When Kurt Cobain died, Susan didn’t leave her bedroom for four days straight. She closed her door on that Saturday morning and stayed put until I went over and saw her on the Tuesday afternoon. She never joined the groups that gathered at our college when the following week broke; the circles of teenagers who grimly shuffled in the canteen and classrooms, who shrugged and sighed and slowly shook their heads. It was, I suppose, our defining moment. Naturally, none of us realised it at the time. As a generation we had no Great War or Woodstock, social media was science fiction and everyone’s parents had jobs. We were fortunate enough to be insulated from existence. It took a dead rock star to communalise our experience, to sharpen our senses, to force us to cower as the world fired its first warning shot. A snatched photograph of an outstretched leg with a limp Converse training shoe was the image that blew our adolescent minds. This was when the penny dropped that shit had finally got real.
Dr. Simmons studies the results of our daughter’s blood tests. “Mr. and Mrs. Jacobsen, I’ll get right to it.” Glenna leans forward. I try to squint away the words I don’t want to hear. “Your daughter has Byrd’s Syndrome.”
The weight of his diagnosis lands on my chest. My wife gasps.
A wall of angry clouds threatened the morning light. William Watson hoisted the last suitcase and slammed the trunk.
“Hurry! It’s almost here!” he hollered. “We need to stay ahead of it!”
He adjusted the rearview mirror, smiled confidently at the kids, and wheeled the sedan off the apron of the driveway.
“Here we go!”
Whenever she heard even the softest draw of a bow across the strings, her heart would break. She knew the music wasn’t his, but she couldn’t escape the haunting melody that repeated in her head. Over and over, without pause. A never-ending minuet bringing her to tears.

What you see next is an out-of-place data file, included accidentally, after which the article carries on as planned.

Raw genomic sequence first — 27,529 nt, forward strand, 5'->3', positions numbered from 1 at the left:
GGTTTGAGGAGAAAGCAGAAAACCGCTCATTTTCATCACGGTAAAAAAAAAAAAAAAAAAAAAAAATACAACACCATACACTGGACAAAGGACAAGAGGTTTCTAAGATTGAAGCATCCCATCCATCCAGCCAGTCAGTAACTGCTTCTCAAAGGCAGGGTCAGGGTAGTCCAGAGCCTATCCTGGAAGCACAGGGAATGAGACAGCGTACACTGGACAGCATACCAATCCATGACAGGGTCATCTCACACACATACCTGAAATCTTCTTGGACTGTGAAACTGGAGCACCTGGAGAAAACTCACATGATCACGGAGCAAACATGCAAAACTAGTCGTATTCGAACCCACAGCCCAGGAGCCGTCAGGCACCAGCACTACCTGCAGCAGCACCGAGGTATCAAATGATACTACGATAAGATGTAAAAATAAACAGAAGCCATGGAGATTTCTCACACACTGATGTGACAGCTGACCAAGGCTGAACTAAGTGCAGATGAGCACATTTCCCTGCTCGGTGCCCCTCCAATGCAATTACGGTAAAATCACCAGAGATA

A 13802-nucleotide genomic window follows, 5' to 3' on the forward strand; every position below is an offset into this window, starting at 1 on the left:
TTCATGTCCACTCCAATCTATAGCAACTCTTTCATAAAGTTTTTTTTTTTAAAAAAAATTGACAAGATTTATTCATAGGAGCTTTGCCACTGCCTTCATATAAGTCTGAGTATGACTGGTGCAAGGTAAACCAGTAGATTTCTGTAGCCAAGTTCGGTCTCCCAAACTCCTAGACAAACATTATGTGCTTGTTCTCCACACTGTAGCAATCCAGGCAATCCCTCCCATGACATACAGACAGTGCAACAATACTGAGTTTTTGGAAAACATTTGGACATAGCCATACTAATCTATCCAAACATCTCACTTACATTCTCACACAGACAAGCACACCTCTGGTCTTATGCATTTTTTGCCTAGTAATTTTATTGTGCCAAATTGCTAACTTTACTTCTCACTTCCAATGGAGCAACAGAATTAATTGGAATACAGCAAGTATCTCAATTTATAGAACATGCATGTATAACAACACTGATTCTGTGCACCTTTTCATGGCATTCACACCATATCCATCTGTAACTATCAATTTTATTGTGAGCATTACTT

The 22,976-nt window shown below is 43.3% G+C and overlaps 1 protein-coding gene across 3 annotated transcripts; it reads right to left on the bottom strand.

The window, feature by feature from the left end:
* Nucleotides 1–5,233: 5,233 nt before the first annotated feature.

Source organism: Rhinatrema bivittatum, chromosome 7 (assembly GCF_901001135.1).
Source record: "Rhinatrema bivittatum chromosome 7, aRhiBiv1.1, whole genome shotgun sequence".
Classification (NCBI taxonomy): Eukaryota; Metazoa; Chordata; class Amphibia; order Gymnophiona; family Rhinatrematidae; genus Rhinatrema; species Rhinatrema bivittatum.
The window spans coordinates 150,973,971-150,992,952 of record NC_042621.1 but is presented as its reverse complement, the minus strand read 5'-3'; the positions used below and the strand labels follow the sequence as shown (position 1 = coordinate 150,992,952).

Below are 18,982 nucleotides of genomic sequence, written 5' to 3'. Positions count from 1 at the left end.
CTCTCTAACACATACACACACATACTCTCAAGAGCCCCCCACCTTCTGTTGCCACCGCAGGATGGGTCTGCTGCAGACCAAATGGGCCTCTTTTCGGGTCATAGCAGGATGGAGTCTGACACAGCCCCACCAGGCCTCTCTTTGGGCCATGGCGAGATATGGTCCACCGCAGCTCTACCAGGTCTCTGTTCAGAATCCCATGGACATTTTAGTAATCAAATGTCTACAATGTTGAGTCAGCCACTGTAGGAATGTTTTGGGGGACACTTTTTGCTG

Laura came to the door in a bathrobe, wet hair piled into a towel atop her head. Her face was pink as she gestured him inside. “Sorry babe, sorry, lost track of time. I’ll just be a minute, promise!”
Earl Chatsby, six years ceased being a father for real, felt an odd distinction coming into his place of being. The newspaper for the moment loomed an idle bundle in his lap the way it stayed weighty and rolled and unread. Walls of the kitchen widened, and the room took in more air. He could feel the huge gulp of it. The coffee pot was perking loudly its 6 AM sound and the faucet drip, fixed three nights earlier at Melba’s insistence, had hastened again its freedom, the discord highly audible. Atop the oil cloth over the kitchen table the mid-May sun continued dropping its slanting hellos, allowing them to spread the room into further colors. Yet to this day he cannot agree to what happened first, the front porch shadow at the window coming vaguely visible in a corner of his eye, a familiar shadow, or the slight give-away trod heard from the porch floor, that too familiar, the board loose it seemed forever and abraded by Melba’s occasional demands to fix it.
The thing about parallel universes is that there might be somewhere where you exist where you are a better person. But then there has to be another place where you’re the worst version of yourself.
Words cannot adequately express the giddy joy I experienced while I stood on the ferry’ s bow, alone with my “escort” (an amiable deckhand twice my size, half my age), as the vessel glided swiftly across the gunmetal Puget Sound toward Charleston, where the Law awaited me with open bracelets. The early spring sun made a lovely show of going down behind the Olympic Mountains–all dreampurple and pastel poetry. It had been ages since I had felt a sunset unfettered by loss. I was was further gladdened when my escort shooed off some fool who had come out of the cabin to capture (thus desecrate) the sunset on his phone. There was a reason we were alone; that reason (also, twice my size, half my age) was inside the cabin holding one of those phony “Blu-Ice” bags to the spot on her meaty chin where I had landed a right cross just a few minutes before.
It’s three feet farther to hell from New Town Bridge. The city recently installed an eighteen-inch “safety” extension to the pedestrian rail. Since it opened in 1978, at least twenty persons have jumped off the ugly gray span and found death waiting two-hundred feet below in the beckoning Philo Bay Narrows. Northern seas swiftly kill the pain; and when that comforting certainty outweighs the threat of damnation, I don’t see another foot and a half up, and down, getting in the way.